Strategies for wellness during and after cancer treatment

June 4, 2019 in Disease Management  •  By Miles Varn, MD
exercise routine

The number of people in the U.S. who are cancer survivors continues to grow as new treatments and early detection increase. The American Cancer Society projects that by 2026, there will be 20 million cancer survivors in this country. And while treatment has advanced in both the number of options available and effectiveness, there still has been relatively little attention directed to helping people who survive cancer achieve optimal wellness in the months and years after treatment ends.

To address this gap, the Institute of Medicine recommended that when active treatment ends, patients receive a survivorship care plan designed to address several issues, including:

  • Long-term side effects of treatment
  • Prevention of recurrence
  • Physical and psychological wellbeing

Although the American College of Surgeons mandated that physicians provide a survivorship care plan in 2012, the advice most patients receive is fairly general and, according to some studies, the plans increase patient concerns and anxiety rather than allay them.

Lifestyle changes for greater wellbeing during and after treatment

Integrative healthcare practitioners can be a good resource for people who want to develop and follow an approach to cancer survivorship the not only helps them achieve optimal physical and psychological wellness, but also helps to reduce their risk of the cancer’s recurrence. The plan should focus on several areas, including:

  • Diet: A Mediterranean diet has been associated not only with reducing the risk of gastrointestinal, prostate, breast, and other cancers but also with better health overall. The diet focuses on eating more vegetables, fruits, healthy fats and whole grains and eating less meat, cheese, and sugary foods and drinks. Some researchers have also found that a Mediterranean diet may lower the risk of some of the side effects of cancer treatment. For example, the diet has been associated with a lower risk of cognitive decline in older people, which has led some researchers to posit it may play a similar role in protecting against the cognitive and psychological side effects some people experience as a result of chemotherapy and radiation such as “chemo brain” and depression.
  • Exercise: During cancer treatment, exercise can help reduce fatigue. In fact, the National Comprehensive Cancer Network found that people who took part in moderate exercise during treatment had 40% to 50% less fatigue than people who were not active and other studies support that finding. Studies have also found that exercise helps people undergoing treatment sleep better and it reduces the risk of depression. Exercise has also been associated with reduced cancer risk. In light of that risk reduction, the American Cancer Society recommends all Americans take part in at least 150 minutes of moderate exercise each week.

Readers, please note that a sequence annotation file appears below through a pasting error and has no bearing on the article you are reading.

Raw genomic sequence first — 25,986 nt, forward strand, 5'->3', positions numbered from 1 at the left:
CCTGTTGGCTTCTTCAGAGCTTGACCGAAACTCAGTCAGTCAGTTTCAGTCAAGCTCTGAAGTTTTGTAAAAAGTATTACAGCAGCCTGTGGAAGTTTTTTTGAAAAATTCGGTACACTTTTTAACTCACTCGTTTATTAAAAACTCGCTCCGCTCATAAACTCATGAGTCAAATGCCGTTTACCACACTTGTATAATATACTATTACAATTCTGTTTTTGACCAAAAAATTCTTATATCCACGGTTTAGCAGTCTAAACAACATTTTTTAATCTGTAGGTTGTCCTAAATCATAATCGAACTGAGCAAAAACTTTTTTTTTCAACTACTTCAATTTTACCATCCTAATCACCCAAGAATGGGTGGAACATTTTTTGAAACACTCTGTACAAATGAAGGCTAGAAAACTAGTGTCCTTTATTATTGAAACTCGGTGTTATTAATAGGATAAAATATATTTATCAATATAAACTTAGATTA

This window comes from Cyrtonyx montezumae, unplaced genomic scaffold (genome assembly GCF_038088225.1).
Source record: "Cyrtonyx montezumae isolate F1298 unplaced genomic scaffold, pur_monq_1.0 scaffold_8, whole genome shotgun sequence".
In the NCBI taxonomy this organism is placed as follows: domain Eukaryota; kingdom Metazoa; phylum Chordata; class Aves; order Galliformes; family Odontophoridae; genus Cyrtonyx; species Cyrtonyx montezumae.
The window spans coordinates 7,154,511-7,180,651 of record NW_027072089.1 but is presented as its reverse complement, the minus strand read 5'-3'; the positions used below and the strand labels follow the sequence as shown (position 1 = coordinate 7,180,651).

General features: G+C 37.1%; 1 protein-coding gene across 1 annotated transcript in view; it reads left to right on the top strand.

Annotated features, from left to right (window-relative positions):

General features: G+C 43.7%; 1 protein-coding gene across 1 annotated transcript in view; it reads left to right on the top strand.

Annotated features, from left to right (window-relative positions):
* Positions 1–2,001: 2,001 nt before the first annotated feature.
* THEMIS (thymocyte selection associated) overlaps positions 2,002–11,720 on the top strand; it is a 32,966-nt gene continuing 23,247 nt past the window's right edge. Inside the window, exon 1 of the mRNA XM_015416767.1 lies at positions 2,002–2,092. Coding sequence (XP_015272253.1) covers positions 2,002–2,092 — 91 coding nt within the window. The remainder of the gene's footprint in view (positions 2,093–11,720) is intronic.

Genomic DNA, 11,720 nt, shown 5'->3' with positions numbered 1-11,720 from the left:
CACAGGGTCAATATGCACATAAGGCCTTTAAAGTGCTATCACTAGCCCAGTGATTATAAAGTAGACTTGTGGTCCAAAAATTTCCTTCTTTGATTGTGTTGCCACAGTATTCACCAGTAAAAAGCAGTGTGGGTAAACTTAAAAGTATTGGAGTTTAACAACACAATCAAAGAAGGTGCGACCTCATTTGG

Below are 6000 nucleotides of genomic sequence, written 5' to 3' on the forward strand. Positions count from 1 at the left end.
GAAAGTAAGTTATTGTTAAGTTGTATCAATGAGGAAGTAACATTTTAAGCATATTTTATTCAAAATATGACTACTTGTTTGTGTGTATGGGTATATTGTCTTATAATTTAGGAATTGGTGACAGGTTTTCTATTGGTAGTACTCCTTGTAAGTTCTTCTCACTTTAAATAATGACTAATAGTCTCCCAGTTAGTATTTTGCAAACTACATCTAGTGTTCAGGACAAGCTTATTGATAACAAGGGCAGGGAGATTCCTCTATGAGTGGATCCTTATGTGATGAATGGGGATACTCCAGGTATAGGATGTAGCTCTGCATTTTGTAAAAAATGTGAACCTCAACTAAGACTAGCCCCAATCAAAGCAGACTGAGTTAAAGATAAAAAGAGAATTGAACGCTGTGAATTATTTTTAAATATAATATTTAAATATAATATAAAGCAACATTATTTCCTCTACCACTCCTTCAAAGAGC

• Stress management: Some studies have linked chronic stress with an increased risk of cancer progressing and spreading. Mindfulness can help people undergoing cancer treatment and those who are cancer survivors better manage stress. In addition, some studies have found an association between mindfulness practices and less pain, anxiety, depression, and insomnia in people who have survived cancer.
  • Avoiding environmental toxins: Common chemicals present in polluted air, water, and soil, as well ingredients in some plastics, body care and cleaning products, can disrupt the endocrine system. These disruptions have been associated with a greater risk for some types of cancer, especially those fueled by hormones such as breast and prostate cancer. Survivors can reduce their exposure to many of these chemicals, and possibly their risk of recurrence or developing a new type of cancer, by carefully reading product labels and swapping commercial cleaning products for home made ones that use ingredients like white vinegar, baking soda, and lemon juice instead.
  • Social support: Some researchers have found an association between psychological wellbeing and survival for people who have been diagnosed with cancer. A strong support network as well as a sense of meaning and purpose all contribute to that wellbeing, which can take many forms—from the support of friends, partners, and family to cancer support groups and connections with faith communities.